primitive ClusterMon ocf:pacemaker:ClusterMon \
        params user="root" update="30" extra_options="--snmp-traps snmphost.example.com --snmp-community public" \
        op monitor on-fail="restart" interval="60"
[...]
clone ClusterMon-clone ClusterMon \
        meta target-role="Started"

For further information and XML examples, see Chapter 7. of Pacemaker Explained[5].

Sadly, since RHEL 6.x and pacemaker-cli-1.1.6-1, both SNMP and ESMTP support are not compiled anymore in crm_mon as advised in the changelogs:

$ sudo rpm -q --changelog pacemaker-cli
* Thu Oct 06 2011 Andrew Beekhof  - 1.1.6-1
[...]
- Do not build in support for snmp, esmtp by default

It means the previous example of an ocf:pacemaker:ClusterMon definition cannot be used anymore as the --snmp-traps parameter doesn’t exist anymore. The same goes for SMTP-related parameters.

Alright, then how to automatically monitor Pacemaker cluster’s transitions and how to get alerted when they occurs ? Of course, paying someone to watch the output of crm_mon -Arf on every cluster is a solution. Not my favorite choice though…

Thankfully, crm_mon[2] is still shipped with the external-agent capability:

  • -E, --external-agent=value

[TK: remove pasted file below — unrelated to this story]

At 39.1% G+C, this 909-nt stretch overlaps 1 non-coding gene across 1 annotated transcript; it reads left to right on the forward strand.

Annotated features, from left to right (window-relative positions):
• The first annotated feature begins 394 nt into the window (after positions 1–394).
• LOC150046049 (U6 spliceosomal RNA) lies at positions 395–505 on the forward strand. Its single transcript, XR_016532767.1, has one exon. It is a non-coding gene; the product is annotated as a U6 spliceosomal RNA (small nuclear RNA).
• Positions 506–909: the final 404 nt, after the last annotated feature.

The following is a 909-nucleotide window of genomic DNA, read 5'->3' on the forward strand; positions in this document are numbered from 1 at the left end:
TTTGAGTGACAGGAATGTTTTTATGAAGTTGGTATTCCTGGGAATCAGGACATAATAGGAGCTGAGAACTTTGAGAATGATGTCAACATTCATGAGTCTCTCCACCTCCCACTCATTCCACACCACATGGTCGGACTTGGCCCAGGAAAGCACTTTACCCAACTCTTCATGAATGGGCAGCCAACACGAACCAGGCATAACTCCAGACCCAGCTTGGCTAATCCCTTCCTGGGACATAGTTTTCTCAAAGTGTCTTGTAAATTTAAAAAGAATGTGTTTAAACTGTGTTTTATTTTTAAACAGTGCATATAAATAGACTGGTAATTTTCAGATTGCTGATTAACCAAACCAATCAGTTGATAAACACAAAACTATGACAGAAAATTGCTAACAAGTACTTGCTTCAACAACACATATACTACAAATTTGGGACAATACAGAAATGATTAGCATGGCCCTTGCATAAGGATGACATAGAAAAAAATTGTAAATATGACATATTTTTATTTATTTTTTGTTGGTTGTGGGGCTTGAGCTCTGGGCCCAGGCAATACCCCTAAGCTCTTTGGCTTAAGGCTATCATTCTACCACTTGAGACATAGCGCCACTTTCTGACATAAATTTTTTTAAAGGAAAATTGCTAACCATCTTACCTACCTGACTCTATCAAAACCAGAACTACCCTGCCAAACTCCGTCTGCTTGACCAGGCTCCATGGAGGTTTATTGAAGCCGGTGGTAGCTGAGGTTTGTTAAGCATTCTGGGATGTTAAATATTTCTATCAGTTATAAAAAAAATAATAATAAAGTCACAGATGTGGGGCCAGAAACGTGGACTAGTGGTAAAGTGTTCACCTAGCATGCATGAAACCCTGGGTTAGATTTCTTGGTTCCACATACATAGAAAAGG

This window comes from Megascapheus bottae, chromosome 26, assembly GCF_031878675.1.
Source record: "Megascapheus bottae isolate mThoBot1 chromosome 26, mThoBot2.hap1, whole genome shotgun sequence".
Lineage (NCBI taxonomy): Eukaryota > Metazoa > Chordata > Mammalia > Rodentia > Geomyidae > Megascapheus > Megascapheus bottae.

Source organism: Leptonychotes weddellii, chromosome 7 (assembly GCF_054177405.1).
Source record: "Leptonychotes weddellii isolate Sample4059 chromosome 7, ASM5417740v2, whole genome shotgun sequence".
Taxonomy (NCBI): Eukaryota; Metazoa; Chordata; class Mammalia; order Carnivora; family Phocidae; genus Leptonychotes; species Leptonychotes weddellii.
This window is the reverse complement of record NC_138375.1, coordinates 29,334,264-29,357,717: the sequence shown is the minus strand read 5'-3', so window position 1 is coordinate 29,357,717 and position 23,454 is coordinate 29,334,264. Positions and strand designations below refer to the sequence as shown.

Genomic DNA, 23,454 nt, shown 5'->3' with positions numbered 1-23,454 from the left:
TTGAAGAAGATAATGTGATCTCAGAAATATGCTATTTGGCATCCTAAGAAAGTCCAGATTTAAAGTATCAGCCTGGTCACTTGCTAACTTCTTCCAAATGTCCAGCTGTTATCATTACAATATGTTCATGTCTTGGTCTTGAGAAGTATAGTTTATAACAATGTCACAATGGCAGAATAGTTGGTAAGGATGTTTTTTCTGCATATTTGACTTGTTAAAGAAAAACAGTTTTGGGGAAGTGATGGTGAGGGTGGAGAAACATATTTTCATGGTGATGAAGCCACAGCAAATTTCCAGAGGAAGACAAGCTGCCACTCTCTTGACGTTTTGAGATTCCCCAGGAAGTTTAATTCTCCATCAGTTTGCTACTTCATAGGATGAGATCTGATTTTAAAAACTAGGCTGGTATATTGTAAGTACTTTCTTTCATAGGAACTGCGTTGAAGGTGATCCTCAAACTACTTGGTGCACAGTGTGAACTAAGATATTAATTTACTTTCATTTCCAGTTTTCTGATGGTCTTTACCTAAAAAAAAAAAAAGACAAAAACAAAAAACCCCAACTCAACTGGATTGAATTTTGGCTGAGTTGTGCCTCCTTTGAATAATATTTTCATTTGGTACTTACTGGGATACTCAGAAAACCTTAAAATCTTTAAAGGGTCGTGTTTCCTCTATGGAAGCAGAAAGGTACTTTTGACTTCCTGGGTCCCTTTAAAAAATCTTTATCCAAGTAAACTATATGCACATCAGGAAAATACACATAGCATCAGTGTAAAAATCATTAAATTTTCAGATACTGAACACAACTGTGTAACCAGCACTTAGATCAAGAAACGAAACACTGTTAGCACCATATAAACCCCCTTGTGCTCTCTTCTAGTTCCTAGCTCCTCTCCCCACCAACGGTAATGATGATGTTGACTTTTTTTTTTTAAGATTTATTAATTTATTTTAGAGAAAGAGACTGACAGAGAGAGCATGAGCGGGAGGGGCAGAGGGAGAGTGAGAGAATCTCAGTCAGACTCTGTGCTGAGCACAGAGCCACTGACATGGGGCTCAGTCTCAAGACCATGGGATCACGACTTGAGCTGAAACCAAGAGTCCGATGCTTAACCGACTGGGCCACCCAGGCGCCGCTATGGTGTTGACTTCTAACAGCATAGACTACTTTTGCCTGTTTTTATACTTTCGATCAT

A program to run when resource operations take place.
  • -e, --external-recipient=value
        A recipient for your program (assuming you want the program to send something to someone).

When triggered, the external agent (-E) is fed with dynamically filled environment variables allowing you to know what transition happened and to react accordingly in your external-agent code. By making clever usage of this capability, you can develop whatever reaction you want and reproduce built-in SNMP support, which I did with a little bash script (pcmk_snmp_helper.sh) that is now included within the extra folder of Pacemaker sources[3].

This notification mechanism (external-agent) and all environnement variables are now documented in chapter 7 of Pacemaker Explained[6]

This “helper” script has been designed to match *my* needs: receive a SNMP trap on each failed monitor operation or on any other event (even successful) that is not a monitor operation (start, stop, …).
It is compliant with pacemaker MIB[4] and sends SNMP v2c traps (only requires snmptrap binary which can be found in net-snmp-utils).